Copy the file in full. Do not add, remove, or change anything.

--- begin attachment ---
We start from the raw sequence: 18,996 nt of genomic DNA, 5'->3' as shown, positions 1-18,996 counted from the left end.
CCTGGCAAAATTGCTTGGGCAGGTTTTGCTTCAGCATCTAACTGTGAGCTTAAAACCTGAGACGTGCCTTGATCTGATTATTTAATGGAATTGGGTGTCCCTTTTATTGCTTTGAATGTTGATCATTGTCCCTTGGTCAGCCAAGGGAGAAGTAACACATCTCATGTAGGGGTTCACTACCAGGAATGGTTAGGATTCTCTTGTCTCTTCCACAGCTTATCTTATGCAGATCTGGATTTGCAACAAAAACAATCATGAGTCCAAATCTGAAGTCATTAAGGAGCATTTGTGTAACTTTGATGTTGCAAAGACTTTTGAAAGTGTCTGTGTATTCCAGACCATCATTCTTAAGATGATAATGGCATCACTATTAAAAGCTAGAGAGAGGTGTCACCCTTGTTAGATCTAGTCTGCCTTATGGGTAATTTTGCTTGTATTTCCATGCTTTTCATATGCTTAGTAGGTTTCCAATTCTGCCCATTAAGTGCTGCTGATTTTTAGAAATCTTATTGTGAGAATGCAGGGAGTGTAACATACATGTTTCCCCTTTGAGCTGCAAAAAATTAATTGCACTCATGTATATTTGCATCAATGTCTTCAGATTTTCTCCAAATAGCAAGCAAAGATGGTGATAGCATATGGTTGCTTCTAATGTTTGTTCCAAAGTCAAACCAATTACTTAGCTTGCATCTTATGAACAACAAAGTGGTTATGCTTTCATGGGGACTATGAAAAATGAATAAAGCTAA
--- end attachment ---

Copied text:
We start from the raw sequence: 18,996 nt of genomic DNA, 5'->3' as shown, positions 1-18,996 counted from the left end.
CCTGGCAAAATTGCTTGGGCAGGTTTTGCTTCAGCATCTAACTGTGAGCTTAAAACCTGAGACGTGCCTTGATCTGATTATTTAATGGAATTGGGTGTCCCTTTTATTGCTTTGAATGTTGATCATTGTCCCTTGGTCAGCCAAGGGAGAAGTAACACATCTCATGTAGGGGTTCACTACCAGGAATGGTTAGGATTCTCTTGTCTCTTCCACAGCTTATCTTATGCAGATCTGGATTTGCAACAAAAACAATCATGAGTCCAAATCTGAAGTCATTAAGGAGCATTTGTGTAACTTTGATGTTGCAAAGACTTTTGAAAGTGTCTGTGTATTCCAGACCATCATTCTTAAGATGATAATGGCATCACTATTAAAAGCTAGAGAGAGGTGTCACCCTTGTTAGATCTAGTCTGCCTTATGGGTAATTTTGCTTGTATTTCCATGCTTTTCATATGCTTAGTAGGTTTCCAATTCTGCCCATTAAGTGCTGCTGATTTTTAGAAATCTTATTGTGAGAATGCAGGGAGTGTAACATACATGTTTCCCCTTTGAGCTGCAAAAAATTAATTGCACTCATGTATATTTGCATCAATGTCTTCAGATTTTCTCCAAATAGCAAGCAAAGATGGTGATAGCATATGGTTGCTTCTAATGTTTGTTCCAAAGTCAAACCAATTACTTAGCTTGCATCTTATGAACAACAAAGTGGTTATGCTTTCATGGGGACTATGAAAAATGAATAAAGCTAA